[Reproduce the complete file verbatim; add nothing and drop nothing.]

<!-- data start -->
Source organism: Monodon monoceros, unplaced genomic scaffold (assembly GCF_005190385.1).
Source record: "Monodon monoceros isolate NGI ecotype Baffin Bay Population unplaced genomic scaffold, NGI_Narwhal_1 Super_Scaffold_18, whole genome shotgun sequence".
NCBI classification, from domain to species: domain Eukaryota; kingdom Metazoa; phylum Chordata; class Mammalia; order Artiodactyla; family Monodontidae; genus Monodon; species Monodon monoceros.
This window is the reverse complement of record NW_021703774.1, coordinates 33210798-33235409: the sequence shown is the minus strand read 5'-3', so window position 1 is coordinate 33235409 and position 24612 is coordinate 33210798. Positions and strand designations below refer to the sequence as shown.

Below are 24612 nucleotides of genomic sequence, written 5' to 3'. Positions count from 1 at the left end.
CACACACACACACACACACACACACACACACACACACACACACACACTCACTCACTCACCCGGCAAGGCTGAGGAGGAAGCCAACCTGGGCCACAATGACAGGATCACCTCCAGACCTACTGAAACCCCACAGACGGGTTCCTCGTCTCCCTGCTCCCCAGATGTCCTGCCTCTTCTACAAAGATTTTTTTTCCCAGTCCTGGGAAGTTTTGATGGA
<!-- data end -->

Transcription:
Source organism: Monodon monoceros, unplaced genomic scaffold (assembly GCF_005190385.1).
Source record: "Monodon monoceros isolate NGI ecotype Baffin Bay Population unplaced genomic scaffold, NGI_Narwhal_1 Super_Scaffold_18, whole genome shotgun sequence".
NCBI classification, from domain to species: domain Eukaryota; kingdom Metazoa; phylum Chordata; class Mammalia; order Artiodactyla; family Monodontidae; genus Monodon; species Monodon monoceros.
This window is the reverse complement of record NW_021703774.1, coordinates 33210798-33235409: the sequence shown is the minus strand read 5'-3', so window position 1 is coordinate 33235409 and position 24612 is coordinate 33210798. Positions and strand designations below refer to the sequence as shown.

Below are 24612 nucleotides of genomic sequence, written 5' to 3'. Positions count from 1 at the left end.
CACACACACACACACACACACACACACACACACACACACACACACACTCACTCACTCACCCGGCAAGGCTGAGGAGGAAGCCAACCTGGGCCACAATGACAGGATCACCTCCAGACCTACTGAAACCCCACAGACGGGTTCCTCGTCTCCCTGCTCCCCAGATGTCCTGCCTCTTCTACAAAGATTTTTTTTCCCAGTCCTGGGAAGTTTTGATGGA